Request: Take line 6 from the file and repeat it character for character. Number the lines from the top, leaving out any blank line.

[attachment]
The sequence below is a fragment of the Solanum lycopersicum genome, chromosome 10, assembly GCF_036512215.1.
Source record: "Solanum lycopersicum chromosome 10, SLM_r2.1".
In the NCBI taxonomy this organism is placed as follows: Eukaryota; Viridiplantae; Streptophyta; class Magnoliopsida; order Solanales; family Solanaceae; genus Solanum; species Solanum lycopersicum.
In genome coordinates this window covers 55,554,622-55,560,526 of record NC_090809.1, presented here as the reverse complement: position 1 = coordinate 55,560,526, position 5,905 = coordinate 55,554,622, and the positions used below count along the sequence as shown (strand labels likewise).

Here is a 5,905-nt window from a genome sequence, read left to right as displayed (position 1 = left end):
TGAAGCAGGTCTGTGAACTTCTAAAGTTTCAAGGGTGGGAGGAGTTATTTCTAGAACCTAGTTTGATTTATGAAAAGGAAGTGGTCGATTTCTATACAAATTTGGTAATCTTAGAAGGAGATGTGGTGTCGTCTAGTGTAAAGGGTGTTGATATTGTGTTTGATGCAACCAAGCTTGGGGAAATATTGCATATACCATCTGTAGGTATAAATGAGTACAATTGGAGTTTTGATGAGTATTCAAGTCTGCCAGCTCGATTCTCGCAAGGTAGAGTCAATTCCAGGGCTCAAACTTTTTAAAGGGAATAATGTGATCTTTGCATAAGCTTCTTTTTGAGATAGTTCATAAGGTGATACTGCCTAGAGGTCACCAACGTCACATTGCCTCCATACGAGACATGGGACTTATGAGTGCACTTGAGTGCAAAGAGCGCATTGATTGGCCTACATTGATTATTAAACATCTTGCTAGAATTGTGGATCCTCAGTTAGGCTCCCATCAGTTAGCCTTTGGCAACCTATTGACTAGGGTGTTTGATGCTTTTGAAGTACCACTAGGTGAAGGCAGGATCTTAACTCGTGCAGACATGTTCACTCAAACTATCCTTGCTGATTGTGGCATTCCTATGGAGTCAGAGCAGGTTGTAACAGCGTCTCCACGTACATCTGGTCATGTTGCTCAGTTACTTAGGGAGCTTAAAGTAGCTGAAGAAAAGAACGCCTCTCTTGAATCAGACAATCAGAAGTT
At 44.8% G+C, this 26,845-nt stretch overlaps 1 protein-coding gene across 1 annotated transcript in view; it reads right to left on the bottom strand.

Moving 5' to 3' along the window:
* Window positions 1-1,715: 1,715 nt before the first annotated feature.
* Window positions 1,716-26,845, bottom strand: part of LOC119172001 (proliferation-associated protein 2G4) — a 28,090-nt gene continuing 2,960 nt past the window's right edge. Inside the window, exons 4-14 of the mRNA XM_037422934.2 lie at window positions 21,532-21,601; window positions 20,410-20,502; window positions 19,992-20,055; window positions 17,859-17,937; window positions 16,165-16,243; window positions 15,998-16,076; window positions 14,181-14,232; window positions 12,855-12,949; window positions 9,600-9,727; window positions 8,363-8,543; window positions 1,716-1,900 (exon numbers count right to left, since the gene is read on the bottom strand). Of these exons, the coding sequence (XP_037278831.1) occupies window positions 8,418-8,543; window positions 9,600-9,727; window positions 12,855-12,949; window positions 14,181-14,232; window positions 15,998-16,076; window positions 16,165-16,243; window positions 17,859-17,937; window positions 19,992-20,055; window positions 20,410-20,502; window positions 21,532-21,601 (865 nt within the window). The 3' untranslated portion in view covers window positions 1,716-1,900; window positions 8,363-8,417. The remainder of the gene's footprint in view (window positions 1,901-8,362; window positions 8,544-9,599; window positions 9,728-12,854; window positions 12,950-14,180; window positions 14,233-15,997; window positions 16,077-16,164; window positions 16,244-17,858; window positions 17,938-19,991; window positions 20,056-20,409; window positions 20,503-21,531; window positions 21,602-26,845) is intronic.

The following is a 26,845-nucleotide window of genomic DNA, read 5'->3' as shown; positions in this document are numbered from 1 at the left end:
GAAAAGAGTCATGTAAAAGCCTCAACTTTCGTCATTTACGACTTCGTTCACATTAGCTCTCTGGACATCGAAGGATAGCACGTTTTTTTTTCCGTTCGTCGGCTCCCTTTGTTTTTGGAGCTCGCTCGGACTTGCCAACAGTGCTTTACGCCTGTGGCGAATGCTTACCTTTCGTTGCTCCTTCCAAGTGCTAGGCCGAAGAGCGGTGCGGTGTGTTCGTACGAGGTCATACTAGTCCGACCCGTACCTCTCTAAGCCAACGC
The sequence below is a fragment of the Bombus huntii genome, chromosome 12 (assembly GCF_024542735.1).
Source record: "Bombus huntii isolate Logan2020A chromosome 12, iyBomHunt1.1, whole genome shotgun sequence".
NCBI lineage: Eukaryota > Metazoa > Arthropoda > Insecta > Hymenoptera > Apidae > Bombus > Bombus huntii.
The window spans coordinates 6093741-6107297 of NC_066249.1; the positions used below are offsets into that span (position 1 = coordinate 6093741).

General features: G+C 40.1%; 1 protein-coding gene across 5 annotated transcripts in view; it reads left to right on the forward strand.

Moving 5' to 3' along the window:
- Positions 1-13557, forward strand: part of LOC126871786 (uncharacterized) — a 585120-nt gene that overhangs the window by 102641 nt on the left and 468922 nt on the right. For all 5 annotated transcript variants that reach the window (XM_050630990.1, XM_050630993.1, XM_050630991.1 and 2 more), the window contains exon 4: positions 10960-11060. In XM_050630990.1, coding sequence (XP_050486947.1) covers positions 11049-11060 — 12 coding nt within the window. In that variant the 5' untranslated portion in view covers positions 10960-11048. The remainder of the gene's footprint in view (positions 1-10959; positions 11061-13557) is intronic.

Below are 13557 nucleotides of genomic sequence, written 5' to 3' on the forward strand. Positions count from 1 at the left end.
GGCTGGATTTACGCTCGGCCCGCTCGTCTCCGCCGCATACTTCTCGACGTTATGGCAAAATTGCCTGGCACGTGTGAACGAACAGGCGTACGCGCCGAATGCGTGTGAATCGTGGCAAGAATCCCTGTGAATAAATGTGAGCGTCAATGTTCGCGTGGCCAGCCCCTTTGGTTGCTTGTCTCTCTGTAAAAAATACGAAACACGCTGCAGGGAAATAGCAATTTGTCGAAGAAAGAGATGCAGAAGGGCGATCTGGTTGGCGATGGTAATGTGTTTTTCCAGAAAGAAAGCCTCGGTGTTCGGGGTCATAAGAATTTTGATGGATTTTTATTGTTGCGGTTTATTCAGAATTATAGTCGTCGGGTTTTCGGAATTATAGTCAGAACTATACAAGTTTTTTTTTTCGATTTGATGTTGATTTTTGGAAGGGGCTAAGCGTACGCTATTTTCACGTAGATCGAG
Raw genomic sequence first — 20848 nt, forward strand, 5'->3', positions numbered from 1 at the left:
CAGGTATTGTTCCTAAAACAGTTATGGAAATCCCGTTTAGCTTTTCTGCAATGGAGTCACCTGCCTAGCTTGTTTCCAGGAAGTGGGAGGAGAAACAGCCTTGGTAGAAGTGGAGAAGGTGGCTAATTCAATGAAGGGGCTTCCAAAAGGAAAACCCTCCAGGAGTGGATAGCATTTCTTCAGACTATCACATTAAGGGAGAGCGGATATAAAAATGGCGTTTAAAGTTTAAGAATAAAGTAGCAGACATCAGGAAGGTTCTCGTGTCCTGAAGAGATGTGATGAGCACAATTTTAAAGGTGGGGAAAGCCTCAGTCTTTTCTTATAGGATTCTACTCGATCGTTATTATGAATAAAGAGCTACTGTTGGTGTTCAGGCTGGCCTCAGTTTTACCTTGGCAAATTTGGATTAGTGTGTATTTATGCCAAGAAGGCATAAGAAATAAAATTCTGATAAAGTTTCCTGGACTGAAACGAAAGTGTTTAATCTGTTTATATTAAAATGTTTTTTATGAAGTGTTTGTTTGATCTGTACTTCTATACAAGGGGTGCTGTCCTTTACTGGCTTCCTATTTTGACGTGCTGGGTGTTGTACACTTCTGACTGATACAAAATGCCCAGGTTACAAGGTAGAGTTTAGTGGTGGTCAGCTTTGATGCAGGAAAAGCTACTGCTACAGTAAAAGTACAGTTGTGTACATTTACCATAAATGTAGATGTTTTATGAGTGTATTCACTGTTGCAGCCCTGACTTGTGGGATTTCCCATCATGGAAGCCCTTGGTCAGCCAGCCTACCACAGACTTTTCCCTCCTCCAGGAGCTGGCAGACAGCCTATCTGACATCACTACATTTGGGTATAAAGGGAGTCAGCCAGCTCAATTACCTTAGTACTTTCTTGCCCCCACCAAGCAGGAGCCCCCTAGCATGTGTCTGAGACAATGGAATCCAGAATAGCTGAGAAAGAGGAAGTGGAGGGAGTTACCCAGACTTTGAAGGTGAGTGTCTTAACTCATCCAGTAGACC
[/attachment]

TGAAGCAGGTCTGTGAACTTCTAAAGTTTCAAGGGTGGGAGGAGTTATTTCTAGAACCTAGTTTGATTTATGAAAAGGAAGTGGTCGATTTCTATACAAATTTGGTAATCTTAGAAGGAGATGTGGTGTCGTCTAGTGTAAAGGGTGTTGATATTGTGTTTGATGCAACCAAGCTTGGGGAAATATTGCATATACCATCTGTAGGTATAAATGAGTACAATTGGAGTTTTGATGAGTATTCAAGTCTGCCAGCTCGATTCTCGCAAGGTAGAGTCAATTCCAGGGCTCAAACTTTTTAAAGGGAATAATGTGATCTTTGCATAAGCTTCTTTTTGAGATAGTTCATAAGGTGATACTGCCTAGAGGTCACCAACGTCACATTGCCTCCATACGAGACATGGGACTTATGAGTGCACTTGAGTGCAAAGAGCGCATTGATTGGCCTACATTGATTATTAAACATCTTGCTAGAATTGTGGATCCTCAGTTAGGCTCCCATCAGTTAGCCTTTGGCAACCTATTGACTAGGGTGTTTGATGCTTTTGAAGTACCACTAGGTGAAGGCAGGATCTTAACTCGTGCAGACATGTTCACTCAAACTATCCTTGCTGATTGTGGCATTCCTATGGAGTCAGAGCAGGTTGTAACAGCGTCTCCACGTACATCTGGTCATGTTGCTCAGTTACTTAGGGAGCTTAAAGTAGCTGAAGAAAAGAACGCCTCTCTTGAATCAGACAATCAGAAGTT